Friday, December 11, 2015

One Room Schoolhouse Eastern Kentucky Jam Cake

Appalroot Farm is back!  I got so caught up in all the fun of fall that I'm a little later returning than planned...but better late than never.  Hope you all had a wonderful Thanksgiving!  Here at Appalroot Farm it certainly was a great holiday.  My siblings and I surprised our mother by bringing her sister, Aunt Oh So Sweet, up north for the big day.

Mom and Aunt Oh So Sweet...sisters reunited!
 Mom's reaction to Aunt Oh So Sweet's arrival?...."Well, good nigh!"  Have you ever heard some of the older folks from Appalachia use that saying?  I grew up hearing both my parents say "good nigh" when they were expressing surprise or disbelief over something or other.  So mom certainly was surprised to see her sister...what a wonderful "gift" of reunion!

Christmas is just about I wanted to share with you a very special heirloom recipe just perfect for this season.  Every Christmas, starting in the 1940's and lasting as long as she was able to still cook, my sweet Kentucky mamaw would bake a jam cake.  She received the recipe while sitting in a little old one room schoolhouse listening to a cooking presentation by the home economics teacher from the county's local high school.  The program was sponsored by one of the county's agricultural groups and was just a way to bring the women in the mountain community together.  The home ec. teacher brought along copies of some recipes to share with the women.  Now mind you, this was the 1940's in rural Eastern Kentucky, so those recipes were written for an audience of women still cooking on old wood cookstoves.

My sketch of the little one room schoolhouse where my mamaw received her jam cake recipe.
The old schoolhouse is still standing today!
My mamaw rarely used written recipes to cook by.  She came from a long line of Appalachian women who cooked more by instinct and whim than by someone else's ideas. But something about the jam cake recipe she received during that one room schoolhouse presentation must have caught her fancy...and she latched onto it.  She did, however, manage to adjust it just enough to make it her own.  Luckily, Aunt Oh So Sweet passed the written recipe on to me, complete with the old metal bread box that my mamaw kept it in!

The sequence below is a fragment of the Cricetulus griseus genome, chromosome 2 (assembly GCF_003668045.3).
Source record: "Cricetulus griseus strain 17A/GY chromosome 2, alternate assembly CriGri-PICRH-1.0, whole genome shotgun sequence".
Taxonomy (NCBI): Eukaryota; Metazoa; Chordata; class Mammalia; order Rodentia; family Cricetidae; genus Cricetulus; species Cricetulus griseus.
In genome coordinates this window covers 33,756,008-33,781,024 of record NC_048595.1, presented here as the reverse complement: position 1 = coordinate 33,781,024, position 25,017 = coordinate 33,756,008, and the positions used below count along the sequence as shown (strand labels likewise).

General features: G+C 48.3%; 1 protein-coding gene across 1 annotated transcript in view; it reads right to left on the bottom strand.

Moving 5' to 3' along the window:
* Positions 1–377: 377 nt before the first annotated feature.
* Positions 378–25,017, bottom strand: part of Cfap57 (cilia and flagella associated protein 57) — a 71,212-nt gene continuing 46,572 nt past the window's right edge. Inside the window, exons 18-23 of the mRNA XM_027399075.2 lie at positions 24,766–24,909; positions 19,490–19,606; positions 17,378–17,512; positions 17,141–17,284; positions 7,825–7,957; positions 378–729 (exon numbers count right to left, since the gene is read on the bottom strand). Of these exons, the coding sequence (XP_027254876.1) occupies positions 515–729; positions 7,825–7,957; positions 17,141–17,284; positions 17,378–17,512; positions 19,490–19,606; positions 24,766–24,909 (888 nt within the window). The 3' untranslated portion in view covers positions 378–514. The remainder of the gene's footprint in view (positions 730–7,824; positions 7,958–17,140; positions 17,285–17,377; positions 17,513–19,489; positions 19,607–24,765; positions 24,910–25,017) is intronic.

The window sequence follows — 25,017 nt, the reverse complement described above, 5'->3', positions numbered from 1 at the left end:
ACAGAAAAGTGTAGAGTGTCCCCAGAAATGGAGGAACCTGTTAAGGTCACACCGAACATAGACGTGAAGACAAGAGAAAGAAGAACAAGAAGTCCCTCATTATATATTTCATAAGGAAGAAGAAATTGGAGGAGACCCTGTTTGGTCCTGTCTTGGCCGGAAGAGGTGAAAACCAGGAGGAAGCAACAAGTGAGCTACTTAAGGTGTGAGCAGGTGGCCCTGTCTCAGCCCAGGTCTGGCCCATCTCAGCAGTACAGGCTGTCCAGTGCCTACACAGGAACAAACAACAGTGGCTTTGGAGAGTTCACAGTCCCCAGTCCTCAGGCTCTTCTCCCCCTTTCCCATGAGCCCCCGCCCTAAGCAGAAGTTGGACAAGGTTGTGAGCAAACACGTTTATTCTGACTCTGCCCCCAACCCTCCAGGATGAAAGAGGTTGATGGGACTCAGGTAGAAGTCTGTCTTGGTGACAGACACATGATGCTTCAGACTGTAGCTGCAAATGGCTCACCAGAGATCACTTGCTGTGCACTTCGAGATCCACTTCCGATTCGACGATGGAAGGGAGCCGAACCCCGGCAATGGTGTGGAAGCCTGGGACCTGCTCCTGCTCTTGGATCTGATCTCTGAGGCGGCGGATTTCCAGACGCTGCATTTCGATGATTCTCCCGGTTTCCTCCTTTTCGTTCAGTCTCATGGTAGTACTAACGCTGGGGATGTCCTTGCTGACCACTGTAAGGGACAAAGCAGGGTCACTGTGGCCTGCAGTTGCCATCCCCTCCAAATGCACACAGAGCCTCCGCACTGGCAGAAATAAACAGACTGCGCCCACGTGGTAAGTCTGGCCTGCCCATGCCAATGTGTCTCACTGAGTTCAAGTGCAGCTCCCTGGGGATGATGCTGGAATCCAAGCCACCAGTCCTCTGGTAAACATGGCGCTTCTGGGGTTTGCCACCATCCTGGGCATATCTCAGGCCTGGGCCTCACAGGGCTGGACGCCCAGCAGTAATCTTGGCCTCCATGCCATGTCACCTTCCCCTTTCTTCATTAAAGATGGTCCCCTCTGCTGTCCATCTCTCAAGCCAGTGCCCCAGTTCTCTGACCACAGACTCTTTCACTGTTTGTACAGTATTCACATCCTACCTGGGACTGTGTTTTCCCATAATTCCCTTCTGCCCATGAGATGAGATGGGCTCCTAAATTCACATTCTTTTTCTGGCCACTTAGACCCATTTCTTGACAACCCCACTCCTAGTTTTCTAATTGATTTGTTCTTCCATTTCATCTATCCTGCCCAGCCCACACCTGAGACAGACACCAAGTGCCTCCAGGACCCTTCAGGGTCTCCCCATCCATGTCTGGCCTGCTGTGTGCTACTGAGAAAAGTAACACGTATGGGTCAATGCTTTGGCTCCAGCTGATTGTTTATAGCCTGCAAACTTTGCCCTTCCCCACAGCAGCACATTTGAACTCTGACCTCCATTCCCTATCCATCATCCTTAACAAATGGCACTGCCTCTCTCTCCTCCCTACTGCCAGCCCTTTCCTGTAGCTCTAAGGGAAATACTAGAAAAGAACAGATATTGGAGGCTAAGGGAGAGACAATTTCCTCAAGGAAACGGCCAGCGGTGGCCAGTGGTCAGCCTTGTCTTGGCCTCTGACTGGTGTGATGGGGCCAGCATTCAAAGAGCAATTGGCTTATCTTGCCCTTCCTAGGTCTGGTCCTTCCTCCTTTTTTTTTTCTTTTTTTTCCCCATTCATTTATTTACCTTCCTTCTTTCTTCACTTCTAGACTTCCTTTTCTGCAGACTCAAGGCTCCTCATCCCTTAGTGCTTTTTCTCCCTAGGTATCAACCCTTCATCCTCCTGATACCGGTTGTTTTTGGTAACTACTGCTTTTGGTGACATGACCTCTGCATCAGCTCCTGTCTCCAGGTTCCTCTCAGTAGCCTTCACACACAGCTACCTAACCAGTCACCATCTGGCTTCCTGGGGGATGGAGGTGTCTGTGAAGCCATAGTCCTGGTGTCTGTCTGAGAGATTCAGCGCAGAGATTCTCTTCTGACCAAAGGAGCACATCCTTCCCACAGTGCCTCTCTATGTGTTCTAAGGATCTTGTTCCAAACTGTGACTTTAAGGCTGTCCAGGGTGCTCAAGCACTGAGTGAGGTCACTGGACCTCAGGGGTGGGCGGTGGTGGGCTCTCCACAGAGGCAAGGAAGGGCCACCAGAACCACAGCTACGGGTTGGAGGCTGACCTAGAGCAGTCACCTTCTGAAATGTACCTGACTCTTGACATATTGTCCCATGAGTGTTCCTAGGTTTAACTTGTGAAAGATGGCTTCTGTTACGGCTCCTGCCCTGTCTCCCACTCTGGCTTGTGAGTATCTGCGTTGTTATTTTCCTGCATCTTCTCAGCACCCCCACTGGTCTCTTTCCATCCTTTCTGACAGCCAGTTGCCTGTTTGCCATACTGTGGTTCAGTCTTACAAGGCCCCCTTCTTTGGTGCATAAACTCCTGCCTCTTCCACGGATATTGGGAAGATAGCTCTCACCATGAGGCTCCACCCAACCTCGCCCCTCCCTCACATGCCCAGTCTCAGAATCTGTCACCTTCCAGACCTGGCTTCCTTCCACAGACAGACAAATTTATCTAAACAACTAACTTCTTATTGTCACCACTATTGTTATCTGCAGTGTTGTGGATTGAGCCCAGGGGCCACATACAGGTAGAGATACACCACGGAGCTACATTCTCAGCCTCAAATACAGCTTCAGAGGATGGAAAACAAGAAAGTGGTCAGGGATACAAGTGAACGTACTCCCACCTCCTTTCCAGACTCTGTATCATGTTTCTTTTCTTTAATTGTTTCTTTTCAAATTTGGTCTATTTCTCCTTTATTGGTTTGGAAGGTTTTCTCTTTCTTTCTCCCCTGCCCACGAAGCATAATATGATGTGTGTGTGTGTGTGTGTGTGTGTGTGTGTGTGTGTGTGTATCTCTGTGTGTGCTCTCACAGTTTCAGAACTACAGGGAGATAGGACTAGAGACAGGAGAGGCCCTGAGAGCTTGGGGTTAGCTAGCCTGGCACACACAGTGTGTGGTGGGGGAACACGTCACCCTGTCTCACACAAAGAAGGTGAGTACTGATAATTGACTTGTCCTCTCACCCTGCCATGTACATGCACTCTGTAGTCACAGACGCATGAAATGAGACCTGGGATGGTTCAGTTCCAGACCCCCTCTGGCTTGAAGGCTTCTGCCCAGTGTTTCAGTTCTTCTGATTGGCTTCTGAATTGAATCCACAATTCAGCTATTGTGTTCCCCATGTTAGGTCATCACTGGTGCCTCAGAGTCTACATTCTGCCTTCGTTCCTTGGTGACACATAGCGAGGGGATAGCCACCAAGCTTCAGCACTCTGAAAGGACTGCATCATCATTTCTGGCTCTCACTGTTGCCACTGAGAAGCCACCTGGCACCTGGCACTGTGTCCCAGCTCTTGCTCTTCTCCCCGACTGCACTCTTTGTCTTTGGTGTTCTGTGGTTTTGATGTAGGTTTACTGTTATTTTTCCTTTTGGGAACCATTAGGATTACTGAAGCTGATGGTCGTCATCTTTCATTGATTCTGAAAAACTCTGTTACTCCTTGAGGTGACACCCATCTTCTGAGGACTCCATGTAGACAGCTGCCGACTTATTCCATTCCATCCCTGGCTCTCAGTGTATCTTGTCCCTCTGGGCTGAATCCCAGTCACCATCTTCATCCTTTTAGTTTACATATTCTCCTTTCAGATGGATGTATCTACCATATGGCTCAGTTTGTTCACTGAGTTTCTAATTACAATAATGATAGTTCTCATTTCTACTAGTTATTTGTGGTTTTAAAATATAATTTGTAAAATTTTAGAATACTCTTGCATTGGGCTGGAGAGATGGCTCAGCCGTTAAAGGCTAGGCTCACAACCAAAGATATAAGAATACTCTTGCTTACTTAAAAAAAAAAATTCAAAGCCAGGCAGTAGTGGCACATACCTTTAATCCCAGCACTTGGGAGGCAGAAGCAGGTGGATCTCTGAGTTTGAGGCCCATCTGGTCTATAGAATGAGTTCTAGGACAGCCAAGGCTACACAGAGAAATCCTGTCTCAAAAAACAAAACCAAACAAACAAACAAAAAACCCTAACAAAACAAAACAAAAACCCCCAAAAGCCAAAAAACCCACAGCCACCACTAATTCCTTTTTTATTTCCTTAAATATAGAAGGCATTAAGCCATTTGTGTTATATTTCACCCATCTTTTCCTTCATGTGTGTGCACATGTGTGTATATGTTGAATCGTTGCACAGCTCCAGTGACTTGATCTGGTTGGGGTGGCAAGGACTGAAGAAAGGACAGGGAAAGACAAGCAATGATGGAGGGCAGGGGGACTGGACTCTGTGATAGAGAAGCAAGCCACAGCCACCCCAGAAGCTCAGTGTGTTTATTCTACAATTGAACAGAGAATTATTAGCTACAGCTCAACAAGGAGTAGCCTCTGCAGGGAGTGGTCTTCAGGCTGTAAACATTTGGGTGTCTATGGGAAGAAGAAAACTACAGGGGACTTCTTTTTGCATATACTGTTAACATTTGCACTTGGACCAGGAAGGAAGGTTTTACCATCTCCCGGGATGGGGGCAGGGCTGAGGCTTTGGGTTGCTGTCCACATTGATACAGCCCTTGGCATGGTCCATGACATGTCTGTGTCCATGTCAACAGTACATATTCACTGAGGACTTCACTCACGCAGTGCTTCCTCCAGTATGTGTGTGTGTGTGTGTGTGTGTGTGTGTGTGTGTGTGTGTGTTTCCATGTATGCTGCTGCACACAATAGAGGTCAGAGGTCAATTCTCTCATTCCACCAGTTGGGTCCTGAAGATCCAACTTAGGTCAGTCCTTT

The old metal bread box where my mamaw kept her jam cake recipe.
And both my mother and Aunt Oh So Sweet have some clear memories about how my mamaw made her particular version of this wonderful cake. So I had a great deal of help when I recently took a stab at recreating her jam cake myself...with the biggest challenge being converting it to bake in a modern stove rather than an old wood stove.

The end result was a cake that I was told tasted rather close to what my mamaw used to I guess I'll declare that a success, and share the result with you all.  The cake is hearty light and fluffy Betty Crocker here!  It's a dense, old fashioned, stick to your ribs dessert...with a flavor so deeply spiced that it just shouts old timey mountain Christmas.  And, hope you're hungry, 'cause this recipe makes a huge cake!

Though the original recipe calls for a caramel icing, my mamaw always made her version of this jam cake without icing.  And that is what I did as well.  But if you are a die hard icing fan, don't worry, I will include the written icing recipe for you too!

So here are the directions to make my mamaw's "One Room Schoolhouse Eastern Kentucky Jam Cake."

You can bake this cake in layers, or in a single layer sheet pan...but my mamaw always used a large angel food cake pan, so that is what I did too.  If you use an angel food cake pan, or even a bundt pan, make sure you butter, grease, or spray your pan VERY well! I used PAM for Baking spray and it worked great.

After prepping your pan, in a very large mixing bowl, cream together two softened sticks of butter (I used unsalted) with 2 cups of dark brown sugar.  Set aside.

Next, separate 6 eggs.

Beat the yolks well with a fork. Set aside. (We will get back to the egg whites in just a minute.)

Measure out a cup of buttermilk in a liquid measuring cup.

Add two teaspoons of baking soda.

Stir and then set aside to allow the baking soda to dissolve.

In the meantime, beat the egg whites with a hand mixer until they can form peaks (like you would beat them if making meringue).  

After egg whites are beaten, add a heaping tablespoonful of the egg whites to the creamed butter and brown sugar mixture and fold in.  Set the rest of the egg whites aside.

Pour the beaten egg yolks into the measuring cup of buttermilk and dissolved baking soda.

Stir, and then pour this buttermilk mixture into the creamed butter and sugar mixture.  Stir together.

It will appear to separate some when you stir, but that is okay.  Set this aside.

Next, whisk together 4 cups of flour, 2 teaspoons cinnamon, 2 teaspoons allspice, 2 teaspoons cloves, 1 teaspoon nutmeg, and 3 tablespoons cocoa...I happened to use Hershey's Special Dark Cocoa, but regular would likely be more traditional.

As you whisk this, the spices will start to smell amazing...I did warn you that this cake was deeply spiced!

Then alternately fold in the flour and beaten egg whites to the butter/sugar/buttermilk mixture.

When all combined, the mixture will be a thick cake batter consistency.